Stefan W. Hell | PAS Academician

Molecular-scale resolution in fluorescence microscopy

Optical microscopy has become nanoscopy: The MINFLUX and MINSTED concepts provide truly molecule-size resolution

Following 20th-century textbook wisdom, the resolution of light microscopy is limited by optical diffraction to about half the wavelength of light, which is why conventional light microscopes fail to distinguish object details that are closer together than about 200 nanometers.

Breaking this century-old diffraction barrier appeared as a far-out, perhaps entirely unrealistic goal. And yet, since the early 1990s, physical concepts were put forward and later demonstrated in practice, which resulted in novel fluorescence microscopes featuring diffraction-unlimited spatial resolution (Hell, 2007). The work of my research group laid the foundation of a new scientific field: superresolution fluorescence microscopy, also called fluorescence nanoscopy. The novel superresolution methods are destined to become primary tools for imaging living biological samples ranging from cells and tissues to small animals, with the potential to transform the life sciences.

Prominent methods implementing the first viable concepts to overcome the resolution barrier include STED and RESOLFT microscopy, which were complemented a few years later by the PALM/STORM concept, initially demonstrated with fluorescent proteins switching by a related mechanism. All these methods utilize reversible transitions or switching of fluorescent labels between a bright and a dark state. Since these superresolution concepts fundamentally rely on transitions between molecular states, novel labels are required that can be optically prepared in at least two different states. Consequently, my research groups in Göttingen and Heidelberg also pioneer the chemical synthesis and application of new labeling methods and techniques to improve the performance of the labels’ switching behavior to separate close-by molecules.

Now, in the early 2020s, the outlook for this field is truly exciting. We continue to push the performance of nano-optical molecular imaging in (living) cells and tissues. As the Nobel foundation had put it on their widely distributed posters, “[the 2014 Chemistry laureates] had crossed the [resolution] threshold”. And yet the actual holy grail of the superresolution field, molecule-size resolution, had remained outstanding until recently: With resolution at the ~1-nm scale, MINFLUX was the first concept to push the resolution of fluorescence microscopy to truly molecular dimensions (Balzarotti et al., 2017).

Of all the nanoscopy or super-resolution advances of the last decade, MINFLUX stands out, because it contains a radically new idea for localizing individual fluorophores. In PALM/STORM imaging with typical resolutions of 20-30 nm, the localization of a molecule is based on maximizing the number of detected fluorescence photons on a camera, which is inevitably limited by photobleaching. By contrast, in MINFLUX the molecule is actively localized by probing the molecule’s position in the vicinity of the intensity zero of the donut-shaped excitation beam (Fig. 1). By iteratively refining the probing steps, the molecule’s position ultimately coincides with the position of the donut at which fluorescence emission is minimal. Under ideal conditions, the MINFLUX localization precision doubles with every five photons. By abolishing a strict dependence just on the photon count, MINFLUX releases the ‘square root brake’ – which traditionally makes higher resolutions increasingly more difficult to achieve. The exponential dependence thus makes single nanometer resolutions and below now realistically achievable, including in cellular fluorescence microscopy (Fig. 2).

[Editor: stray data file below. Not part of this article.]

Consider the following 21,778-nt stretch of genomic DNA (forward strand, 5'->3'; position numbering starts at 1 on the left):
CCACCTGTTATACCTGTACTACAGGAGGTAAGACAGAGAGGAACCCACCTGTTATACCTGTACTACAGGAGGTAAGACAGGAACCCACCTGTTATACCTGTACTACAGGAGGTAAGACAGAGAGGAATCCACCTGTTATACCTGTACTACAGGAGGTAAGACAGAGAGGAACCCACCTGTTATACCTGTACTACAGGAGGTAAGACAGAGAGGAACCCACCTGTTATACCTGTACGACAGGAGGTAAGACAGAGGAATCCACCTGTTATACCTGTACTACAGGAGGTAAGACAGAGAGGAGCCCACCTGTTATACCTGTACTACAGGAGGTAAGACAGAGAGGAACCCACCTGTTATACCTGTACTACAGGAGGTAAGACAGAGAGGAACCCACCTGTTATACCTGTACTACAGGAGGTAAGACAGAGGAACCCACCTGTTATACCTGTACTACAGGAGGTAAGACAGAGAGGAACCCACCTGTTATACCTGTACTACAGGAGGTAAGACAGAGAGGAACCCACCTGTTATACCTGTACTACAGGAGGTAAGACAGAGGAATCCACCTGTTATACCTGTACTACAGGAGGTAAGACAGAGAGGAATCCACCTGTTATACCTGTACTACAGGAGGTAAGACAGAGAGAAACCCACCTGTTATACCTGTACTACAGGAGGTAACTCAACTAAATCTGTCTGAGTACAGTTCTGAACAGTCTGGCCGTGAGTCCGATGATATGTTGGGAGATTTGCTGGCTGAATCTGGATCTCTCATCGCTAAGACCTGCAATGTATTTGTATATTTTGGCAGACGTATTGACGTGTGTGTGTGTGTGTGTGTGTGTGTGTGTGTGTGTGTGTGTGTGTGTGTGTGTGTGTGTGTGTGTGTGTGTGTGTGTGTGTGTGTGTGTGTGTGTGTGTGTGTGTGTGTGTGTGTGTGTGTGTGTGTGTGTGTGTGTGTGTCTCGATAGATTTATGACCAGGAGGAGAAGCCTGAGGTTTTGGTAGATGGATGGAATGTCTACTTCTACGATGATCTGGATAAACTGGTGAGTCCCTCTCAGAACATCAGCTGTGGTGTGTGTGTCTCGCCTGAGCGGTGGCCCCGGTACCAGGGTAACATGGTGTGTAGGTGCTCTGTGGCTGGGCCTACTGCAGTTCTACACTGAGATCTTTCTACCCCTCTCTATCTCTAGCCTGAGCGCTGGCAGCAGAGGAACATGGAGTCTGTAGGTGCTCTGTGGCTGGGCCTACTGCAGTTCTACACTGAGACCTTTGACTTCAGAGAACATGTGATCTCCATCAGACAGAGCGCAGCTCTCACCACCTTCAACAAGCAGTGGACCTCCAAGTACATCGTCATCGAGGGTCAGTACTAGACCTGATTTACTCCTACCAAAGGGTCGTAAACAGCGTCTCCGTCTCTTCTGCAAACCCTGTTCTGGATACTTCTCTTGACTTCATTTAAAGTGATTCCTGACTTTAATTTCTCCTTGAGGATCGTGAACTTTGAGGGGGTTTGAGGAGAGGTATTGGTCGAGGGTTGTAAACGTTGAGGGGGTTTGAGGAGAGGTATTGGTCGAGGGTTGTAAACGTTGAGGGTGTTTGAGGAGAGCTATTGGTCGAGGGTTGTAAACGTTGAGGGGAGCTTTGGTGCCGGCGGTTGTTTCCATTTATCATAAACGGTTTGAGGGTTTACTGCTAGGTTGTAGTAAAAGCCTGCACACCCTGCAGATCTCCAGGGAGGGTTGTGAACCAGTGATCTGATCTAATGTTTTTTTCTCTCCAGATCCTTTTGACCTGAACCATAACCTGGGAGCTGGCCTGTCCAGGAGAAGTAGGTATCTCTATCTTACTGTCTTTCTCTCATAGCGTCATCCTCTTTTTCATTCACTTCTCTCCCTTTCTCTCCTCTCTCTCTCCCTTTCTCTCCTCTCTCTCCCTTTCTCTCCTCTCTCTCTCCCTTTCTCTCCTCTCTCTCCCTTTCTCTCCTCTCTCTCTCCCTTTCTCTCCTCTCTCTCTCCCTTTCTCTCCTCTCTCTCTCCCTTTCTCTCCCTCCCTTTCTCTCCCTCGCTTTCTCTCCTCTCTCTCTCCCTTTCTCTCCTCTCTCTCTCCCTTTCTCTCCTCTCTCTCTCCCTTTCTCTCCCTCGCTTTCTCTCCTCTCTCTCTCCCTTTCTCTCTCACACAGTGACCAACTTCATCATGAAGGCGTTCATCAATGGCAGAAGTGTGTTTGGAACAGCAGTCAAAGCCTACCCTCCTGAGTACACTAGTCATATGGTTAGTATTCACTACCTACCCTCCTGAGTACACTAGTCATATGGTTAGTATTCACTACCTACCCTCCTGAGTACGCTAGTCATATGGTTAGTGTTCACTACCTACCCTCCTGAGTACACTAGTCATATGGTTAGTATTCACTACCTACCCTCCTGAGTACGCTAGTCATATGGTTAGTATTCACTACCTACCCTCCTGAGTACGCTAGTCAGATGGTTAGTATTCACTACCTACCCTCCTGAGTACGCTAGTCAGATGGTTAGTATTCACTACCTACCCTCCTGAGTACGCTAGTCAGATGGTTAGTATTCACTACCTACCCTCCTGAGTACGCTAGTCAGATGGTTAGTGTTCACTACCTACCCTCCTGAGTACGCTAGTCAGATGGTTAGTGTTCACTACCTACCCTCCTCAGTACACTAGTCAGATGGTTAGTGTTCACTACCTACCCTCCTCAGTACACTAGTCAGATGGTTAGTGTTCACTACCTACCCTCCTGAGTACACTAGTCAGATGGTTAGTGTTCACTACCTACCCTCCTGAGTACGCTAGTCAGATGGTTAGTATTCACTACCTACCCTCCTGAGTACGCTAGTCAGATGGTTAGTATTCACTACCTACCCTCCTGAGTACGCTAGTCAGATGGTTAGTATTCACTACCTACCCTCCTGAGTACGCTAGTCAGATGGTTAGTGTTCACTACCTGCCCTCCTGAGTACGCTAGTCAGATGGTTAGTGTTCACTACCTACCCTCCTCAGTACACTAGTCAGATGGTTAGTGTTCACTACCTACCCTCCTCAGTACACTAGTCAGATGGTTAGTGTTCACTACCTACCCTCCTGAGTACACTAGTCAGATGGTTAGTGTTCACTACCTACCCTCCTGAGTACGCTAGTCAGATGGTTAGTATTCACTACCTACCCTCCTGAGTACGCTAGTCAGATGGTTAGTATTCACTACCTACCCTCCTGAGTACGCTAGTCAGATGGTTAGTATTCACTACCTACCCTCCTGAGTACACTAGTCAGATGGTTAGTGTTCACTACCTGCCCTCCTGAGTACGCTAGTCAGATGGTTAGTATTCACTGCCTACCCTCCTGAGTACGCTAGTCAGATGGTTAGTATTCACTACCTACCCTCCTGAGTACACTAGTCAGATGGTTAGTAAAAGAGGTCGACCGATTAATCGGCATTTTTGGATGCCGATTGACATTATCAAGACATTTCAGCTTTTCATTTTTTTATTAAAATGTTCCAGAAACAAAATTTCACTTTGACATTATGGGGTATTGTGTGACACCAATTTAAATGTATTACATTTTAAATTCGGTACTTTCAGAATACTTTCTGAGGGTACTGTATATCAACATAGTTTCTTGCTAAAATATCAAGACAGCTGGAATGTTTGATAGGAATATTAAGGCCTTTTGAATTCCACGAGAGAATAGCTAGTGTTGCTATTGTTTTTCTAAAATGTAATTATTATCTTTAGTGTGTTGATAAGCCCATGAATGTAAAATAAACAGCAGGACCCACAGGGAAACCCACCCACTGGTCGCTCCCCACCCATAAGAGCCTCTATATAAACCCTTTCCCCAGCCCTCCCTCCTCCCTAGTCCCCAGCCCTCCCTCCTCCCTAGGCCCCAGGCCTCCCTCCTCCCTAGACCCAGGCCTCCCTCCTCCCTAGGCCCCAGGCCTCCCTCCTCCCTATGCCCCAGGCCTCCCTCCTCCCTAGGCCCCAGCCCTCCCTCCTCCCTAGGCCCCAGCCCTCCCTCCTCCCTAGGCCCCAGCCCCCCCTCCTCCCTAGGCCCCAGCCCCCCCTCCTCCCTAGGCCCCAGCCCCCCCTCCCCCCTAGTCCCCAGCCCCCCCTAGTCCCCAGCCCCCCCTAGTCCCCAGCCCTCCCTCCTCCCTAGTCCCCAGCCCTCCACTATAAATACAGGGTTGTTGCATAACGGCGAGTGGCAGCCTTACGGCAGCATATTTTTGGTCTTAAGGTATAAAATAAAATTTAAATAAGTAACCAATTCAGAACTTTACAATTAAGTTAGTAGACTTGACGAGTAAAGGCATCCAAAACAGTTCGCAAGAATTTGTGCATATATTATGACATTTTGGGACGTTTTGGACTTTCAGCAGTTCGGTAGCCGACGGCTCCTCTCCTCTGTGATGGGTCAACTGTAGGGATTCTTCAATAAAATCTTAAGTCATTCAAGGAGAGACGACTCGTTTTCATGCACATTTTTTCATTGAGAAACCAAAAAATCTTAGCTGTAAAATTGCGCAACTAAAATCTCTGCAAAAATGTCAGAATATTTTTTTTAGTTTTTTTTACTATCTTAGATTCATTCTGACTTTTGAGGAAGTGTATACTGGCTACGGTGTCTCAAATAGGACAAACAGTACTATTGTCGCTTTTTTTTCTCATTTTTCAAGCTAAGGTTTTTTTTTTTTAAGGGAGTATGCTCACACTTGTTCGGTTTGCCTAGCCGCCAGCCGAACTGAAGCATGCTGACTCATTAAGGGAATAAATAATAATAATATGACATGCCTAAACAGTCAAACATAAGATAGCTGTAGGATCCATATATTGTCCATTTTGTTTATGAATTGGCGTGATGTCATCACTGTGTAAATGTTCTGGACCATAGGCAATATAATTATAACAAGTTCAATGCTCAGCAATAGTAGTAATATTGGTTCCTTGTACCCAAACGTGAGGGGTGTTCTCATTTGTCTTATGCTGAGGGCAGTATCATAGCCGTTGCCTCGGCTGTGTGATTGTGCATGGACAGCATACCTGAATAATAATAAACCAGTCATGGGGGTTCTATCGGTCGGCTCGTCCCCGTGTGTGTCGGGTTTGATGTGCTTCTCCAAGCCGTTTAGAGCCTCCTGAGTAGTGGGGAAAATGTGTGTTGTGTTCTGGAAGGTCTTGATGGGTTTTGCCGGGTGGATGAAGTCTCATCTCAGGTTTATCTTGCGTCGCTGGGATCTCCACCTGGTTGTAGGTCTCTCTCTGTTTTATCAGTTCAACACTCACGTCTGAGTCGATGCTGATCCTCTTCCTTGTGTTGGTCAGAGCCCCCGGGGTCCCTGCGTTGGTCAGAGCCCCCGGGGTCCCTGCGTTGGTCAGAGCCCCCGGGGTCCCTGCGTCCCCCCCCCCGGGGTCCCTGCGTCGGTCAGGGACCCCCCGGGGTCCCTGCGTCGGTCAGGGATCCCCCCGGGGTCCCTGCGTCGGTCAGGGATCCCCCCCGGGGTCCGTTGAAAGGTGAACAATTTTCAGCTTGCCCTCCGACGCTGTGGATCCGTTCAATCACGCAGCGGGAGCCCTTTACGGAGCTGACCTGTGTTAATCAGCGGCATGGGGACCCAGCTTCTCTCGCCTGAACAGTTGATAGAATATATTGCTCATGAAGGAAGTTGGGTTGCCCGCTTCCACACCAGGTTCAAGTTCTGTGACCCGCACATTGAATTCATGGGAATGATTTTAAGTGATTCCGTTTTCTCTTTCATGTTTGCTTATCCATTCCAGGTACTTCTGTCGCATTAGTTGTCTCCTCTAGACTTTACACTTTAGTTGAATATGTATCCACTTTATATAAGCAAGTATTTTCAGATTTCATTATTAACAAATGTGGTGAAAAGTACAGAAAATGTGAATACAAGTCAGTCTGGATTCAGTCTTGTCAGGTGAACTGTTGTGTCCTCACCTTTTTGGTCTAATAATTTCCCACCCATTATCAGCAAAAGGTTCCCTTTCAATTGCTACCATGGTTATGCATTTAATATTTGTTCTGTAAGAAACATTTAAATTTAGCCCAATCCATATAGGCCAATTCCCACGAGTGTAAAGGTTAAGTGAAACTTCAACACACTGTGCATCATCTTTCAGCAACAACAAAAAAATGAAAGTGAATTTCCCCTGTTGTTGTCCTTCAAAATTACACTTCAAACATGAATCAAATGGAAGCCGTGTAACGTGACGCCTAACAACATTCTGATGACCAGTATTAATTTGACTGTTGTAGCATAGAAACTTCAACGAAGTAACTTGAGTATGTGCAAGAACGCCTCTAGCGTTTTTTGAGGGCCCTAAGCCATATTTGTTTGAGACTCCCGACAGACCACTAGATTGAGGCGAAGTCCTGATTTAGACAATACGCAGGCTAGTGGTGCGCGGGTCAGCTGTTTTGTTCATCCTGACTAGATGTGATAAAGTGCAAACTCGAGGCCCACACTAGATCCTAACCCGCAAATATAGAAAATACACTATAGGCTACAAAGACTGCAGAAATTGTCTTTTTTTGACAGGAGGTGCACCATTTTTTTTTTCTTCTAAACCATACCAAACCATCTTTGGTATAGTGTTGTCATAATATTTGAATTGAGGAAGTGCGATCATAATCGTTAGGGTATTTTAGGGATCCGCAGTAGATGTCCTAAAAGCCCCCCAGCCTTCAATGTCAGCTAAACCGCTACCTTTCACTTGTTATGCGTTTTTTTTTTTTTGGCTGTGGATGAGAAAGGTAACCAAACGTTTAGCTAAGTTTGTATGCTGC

By fundamentally reducing the required number of fluorescence photons, MINFLUX is able to detect molecular positions and movements of a few nanometers, at temporal sampling speeds of hundreds of microseconds, while maintaining ~2-nm precision (Eilers et al., 2018). MINFLUX has thus opened the door to low-light level optical analysis of tiny objects at true molecular scale resolution (1-5 nm). And lens-based fluorescence microscopy has reached the ultimate resolution limit: the size of the fluorescent molecule itself. For practical biological purposes, the ultimate resolution limit is now merely set by the size and orientation of the molecular tag consisting of the fluorophore plus its specific molecular linker. Moreover, the resolution is attained at relatively high speed, at least 10 times faster than in PALM/STORM.

Further progress in implementations and applications of the concept has been achieved, including nanometer resolution in three dimensions, in living cells and multiple color channels (Gwosch et al., 2020), multicolor-3D imaging of densely packed mitochondrial proteins (Pape et al., 2020), MINSTED – a new super-resolution concept related to the same powerful idea of “optical coordinate injection” as MINFLUX (Weber et al., 2021, see below). We also contributed to the realization of MINFLUX on a conventional microscope stand (Schmidt et al., 2021). The fundamentally strong localization properties of the so-called 4Pi arrangement, collecting and recombining fluorescence emissions from both sides of the sample, continue to be of great interest. This approach, which historically led to the first substantial axial resolution improvements, features a sharp signal modulation along the optical axis due to interference, and the 4Pi illumination and detection principle’s fundamental benefits for MINFLUX are also the subject of ongoing explorations to push molecular imaging and tracking capabilities in 3D to new heights.